Matteo Thun’s latest design in Switzerland blends tradition and modernity
A private house in the Swiss mountains, designed by Milanese architect Matteo Thun, bridges traditional typologies of the region with a modern aesthetic and the latest home technologies
It would probably be fair to say that the housing stock in the Appenzell region of Switzerland, in the country’s northeast, mostly tends to follow the traditional vernacular; pitched roofs, wooden constructions and the beautiful timber detailing that has become so characteristic of the country’s alpine architecture. The latest villa designed by Milan based architect Matteo Thun in the region certainly gives a nod to the long established local style – yet when you step in, a different world of contemporary design and all-mod-cons unfolds.
Sitting on a hill not far from St. Gallen and nearby Lake Constance, this is a private residence that has been designed to respect its context, clad in a ‘Schindel’ larch façade. Its simple outline, made out of a orthogonal box main volume topped by a pitched roof may be typical of its region at first glance, but venturing inside, things change.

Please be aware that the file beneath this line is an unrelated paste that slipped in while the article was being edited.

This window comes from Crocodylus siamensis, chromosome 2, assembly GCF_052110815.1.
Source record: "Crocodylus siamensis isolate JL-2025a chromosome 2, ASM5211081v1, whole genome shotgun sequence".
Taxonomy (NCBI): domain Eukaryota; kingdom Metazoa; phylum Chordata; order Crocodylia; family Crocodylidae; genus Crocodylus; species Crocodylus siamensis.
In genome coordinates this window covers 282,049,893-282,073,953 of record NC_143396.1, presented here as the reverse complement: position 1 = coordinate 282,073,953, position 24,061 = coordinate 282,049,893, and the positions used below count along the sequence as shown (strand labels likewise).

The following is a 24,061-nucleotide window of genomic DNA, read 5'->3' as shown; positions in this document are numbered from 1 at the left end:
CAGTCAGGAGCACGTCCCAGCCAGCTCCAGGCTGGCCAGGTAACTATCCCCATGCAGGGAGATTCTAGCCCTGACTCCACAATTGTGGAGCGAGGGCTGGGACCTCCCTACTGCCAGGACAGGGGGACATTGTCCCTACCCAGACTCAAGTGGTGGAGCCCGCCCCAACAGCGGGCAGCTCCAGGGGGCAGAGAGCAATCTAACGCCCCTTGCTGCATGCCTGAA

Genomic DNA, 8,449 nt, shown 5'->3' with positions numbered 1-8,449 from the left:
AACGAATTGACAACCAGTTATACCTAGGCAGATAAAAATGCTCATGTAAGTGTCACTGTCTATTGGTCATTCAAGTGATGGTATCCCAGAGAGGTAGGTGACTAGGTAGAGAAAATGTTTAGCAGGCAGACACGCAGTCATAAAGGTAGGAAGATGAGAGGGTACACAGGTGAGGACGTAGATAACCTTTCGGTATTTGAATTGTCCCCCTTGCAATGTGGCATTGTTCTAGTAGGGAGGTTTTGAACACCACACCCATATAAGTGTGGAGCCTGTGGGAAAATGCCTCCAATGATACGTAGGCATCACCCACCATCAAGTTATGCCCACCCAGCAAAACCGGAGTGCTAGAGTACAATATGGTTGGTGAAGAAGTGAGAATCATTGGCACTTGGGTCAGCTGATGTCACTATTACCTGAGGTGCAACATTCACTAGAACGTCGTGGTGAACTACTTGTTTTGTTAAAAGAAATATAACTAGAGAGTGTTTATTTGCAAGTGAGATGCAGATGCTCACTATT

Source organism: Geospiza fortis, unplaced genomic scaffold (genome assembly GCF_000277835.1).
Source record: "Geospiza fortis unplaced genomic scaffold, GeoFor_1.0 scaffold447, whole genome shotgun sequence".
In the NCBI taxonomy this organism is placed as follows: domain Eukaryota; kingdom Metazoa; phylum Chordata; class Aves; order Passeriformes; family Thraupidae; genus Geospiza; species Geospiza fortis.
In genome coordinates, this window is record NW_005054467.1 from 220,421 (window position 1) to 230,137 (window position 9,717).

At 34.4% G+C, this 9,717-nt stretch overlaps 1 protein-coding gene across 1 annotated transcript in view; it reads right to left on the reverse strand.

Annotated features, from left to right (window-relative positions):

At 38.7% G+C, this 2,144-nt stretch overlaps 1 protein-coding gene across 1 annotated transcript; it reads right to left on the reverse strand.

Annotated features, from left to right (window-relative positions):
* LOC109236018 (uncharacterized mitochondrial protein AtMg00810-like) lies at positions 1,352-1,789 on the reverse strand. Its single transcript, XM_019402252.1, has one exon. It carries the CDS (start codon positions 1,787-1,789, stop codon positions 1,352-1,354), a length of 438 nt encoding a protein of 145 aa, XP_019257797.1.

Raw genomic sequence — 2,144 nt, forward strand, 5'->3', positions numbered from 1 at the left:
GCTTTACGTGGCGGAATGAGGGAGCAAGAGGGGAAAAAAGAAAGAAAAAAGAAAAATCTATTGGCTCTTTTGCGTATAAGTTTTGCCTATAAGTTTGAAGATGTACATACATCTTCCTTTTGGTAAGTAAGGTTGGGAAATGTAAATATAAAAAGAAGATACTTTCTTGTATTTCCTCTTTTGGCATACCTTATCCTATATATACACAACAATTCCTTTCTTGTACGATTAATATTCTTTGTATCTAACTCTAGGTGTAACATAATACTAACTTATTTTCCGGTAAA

The external larch construction gives way internally to ash wood surfaces, which wrap up in soft lines the whole interior, from walls and ceilings, transforming into furniture and bespoke fittings too. A 360-degree gallery created within makes the most of the picturesque views from the house. Meanwhile, three levels below ground discretely house the owner’s car collection, cleverly accessed by an invisible car lift. A swimming pool occupies the external terrace.
Complex technology is there throughout to support the minimalist design and merge traditional typologies with modern day facilities – heating, ventilation, air-condition, lighting and home appliances can be adjusted at the touch of a button through an app. Acoustics were very important too, as ‘the house becomes a private concert hall,’ explains the architect. ‘A special system grants perfect acoustics, while speakers and all other technical equipment disappear in the wooden volumes of the interior.’ §